5. I like the description and dialogue, even if a few lines could come out. I need a hint to her age so I can better understand her actions. I'd love to see some of the gossip mention Count Burchard's possible interest/actions even if Renelde does not hear it so we have that tension on top of the family drama. Cheers!

  6. I'm also hooked. Very nice and smooth. My only quibble is with the logline. I'm not sure I understand it. It's this part that throws me "jealous attentions spur"

  7. I liked this and thouģht it worked well. You made things evident through action and dialogue. I know someone died because there's a shroud.I know there are rushes on the floor from the fragrance rising beneath her fèet. I know Mrs. Molke is a gossip and Mrs. Bette is kind. All without you ever saying it. Very nice way to get details in.

    The MC is kind and compassionate, very likeable, and you've chosen a fairytale that hasn't been done to death. Nicely done!

    My only suggestion is for the first sentence in the 2nd parg. You use "chest" twice, once as a trunk, once as a body part, and it stood out to me. Maybe change one.

  8. Ooh spinning nettles! Is this a retelling of the Six Swans? Perhaps let us know in the logline so we know what to expect?

    The logline confused me a bit because it said all Renelde wanted to do was to take care of her great-grandmother, but then she has to save the man she loves. I'd pictured it as her and her great-grandmother against the world, so that lost me a little.

    I liked the opening scene with the death shroud, and the fragrance of the rushes; both place us firmly in your medieval world. However, I found there were a lot of characters and names all at once, which took away from the scene, I think. (I went and re-read, and I see there are only two ladies with the MC, but because they were named one after the other, and then the grandmother yelled Joan, it was three names in a row and it broke me out of the story).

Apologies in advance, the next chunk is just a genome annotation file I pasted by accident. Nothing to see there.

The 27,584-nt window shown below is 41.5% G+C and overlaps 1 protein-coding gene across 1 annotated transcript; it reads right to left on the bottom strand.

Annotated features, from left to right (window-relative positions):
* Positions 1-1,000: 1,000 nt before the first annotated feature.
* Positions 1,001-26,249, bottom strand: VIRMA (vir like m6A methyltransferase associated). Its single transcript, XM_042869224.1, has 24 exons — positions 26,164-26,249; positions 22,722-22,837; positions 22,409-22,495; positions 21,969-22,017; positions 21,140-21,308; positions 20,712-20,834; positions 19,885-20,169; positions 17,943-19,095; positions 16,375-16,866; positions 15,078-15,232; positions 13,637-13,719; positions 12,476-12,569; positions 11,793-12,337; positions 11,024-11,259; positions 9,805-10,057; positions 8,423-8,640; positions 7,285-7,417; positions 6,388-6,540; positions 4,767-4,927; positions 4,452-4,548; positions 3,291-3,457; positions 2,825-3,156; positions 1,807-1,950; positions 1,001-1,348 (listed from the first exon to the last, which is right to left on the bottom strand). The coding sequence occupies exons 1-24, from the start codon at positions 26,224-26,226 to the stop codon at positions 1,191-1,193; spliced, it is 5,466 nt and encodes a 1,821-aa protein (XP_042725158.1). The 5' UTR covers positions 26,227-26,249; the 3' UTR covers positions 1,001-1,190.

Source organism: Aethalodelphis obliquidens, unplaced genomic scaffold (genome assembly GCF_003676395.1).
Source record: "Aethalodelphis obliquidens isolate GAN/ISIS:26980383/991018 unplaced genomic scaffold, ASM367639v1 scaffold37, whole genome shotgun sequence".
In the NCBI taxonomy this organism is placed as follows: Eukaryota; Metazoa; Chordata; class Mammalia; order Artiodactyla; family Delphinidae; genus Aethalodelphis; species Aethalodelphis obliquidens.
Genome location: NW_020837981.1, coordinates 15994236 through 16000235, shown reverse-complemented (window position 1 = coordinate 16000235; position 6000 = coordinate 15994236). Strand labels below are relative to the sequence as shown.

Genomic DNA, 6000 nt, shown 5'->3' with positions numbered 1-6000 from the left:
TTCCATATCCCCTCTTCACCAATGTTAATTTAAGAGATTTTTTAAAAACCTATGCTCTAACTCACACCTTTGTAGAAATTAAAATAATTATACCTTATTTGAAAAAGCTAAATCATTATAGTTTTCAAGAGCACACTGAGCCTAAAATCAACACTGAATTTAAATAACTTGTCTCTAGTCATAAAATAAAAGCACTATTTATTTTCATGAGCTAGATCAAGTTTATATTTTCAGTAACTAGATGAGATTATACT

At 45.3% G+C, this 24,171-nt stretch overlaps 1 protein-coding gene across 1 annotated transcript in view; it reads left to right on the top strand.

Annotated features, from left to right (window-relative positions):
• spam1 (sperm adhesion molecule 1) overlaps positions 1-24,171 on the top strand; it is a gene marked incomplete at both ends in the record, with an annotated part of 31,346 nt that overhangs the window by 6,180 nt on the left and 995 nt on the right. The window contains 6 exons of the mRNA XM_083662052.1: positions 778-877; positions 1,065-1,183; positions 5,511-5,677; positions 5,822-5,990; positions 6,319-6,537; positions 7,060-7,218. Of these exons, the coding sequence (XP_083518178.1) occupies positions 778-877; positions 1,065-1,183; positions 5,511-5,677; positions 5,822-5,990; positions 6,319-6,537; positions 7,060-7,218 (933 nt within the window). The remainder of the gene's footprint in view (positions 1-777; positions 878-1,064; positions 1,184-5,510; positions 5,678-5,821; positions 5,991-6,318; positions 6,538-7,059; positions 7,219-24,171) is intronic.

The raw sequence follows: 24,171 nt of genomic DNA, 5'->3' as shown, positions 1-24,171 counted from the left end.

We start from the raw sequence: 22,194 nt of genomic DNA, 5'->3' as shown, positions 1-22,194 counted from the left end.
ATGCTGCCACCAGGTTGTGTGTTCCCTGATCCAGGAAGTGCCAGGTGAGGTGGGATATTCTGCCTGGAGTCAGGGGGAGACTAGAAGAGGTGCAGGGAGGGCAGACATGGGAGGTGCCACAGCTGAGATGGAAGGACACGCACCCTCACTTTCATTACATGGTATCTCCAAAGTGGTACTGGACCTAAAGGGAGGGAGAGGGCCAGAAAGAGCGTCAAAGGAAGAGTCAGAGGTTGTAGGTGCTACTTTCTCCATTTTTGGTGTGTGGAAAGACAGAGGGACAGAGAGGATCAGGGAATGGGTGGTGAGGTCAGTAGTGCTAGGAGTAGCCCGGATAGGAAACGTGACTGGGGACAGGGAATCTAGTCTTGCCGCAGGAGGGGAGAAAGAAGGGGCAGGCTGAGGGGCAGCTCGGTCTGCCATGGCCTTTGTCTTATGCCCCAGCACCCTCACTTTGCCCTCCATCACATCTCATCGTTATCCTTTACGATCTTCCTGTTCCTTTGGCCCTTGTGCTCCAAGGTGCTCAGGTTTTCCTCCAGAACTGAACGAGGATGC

I do like the MC, and this scene is a great way to introduce her, and that she's strong but kind and devoted to her great-grandmother.

  9. I did find your pitch confusing. I wouldn't necessarily mention Count Burchard, unless he's the hero. If he's the villain, I would simply describe him as such; lame example, Evil Wizard.

    I love the nettles concept and the mention of the burial shroud, but I think this scene gets bogged down by too many unnecessary details and dialogue.

    You sound like you have a sympathetic MC, though, and I'd love to read her story.

  10. Watch overuse of adjectives: You have seven in your relatively short second paragraph. I'd get rid of two or three.

    And pointing out that the cup of mead is wooden breaks the flow - it's the author sticking in a detail that isn't germane.

    Pay attention to grammar/typing/phrasing. You have at several glitches on this page - not major ones, but even one is too many for a first page:

    -"I felt terrible to say it again" - you want "I felt terrible saying it again"
    -Missing comma after "Hush"
    -Missing comma after "“You tell her to come, Renelde”
    -Missing comma after “Shhh”

    I would also quickly clarify that Grandma is calling out for her dead daughter as soon as she calls for Joan - it's not immediately clear (the narrator could also be called Joan).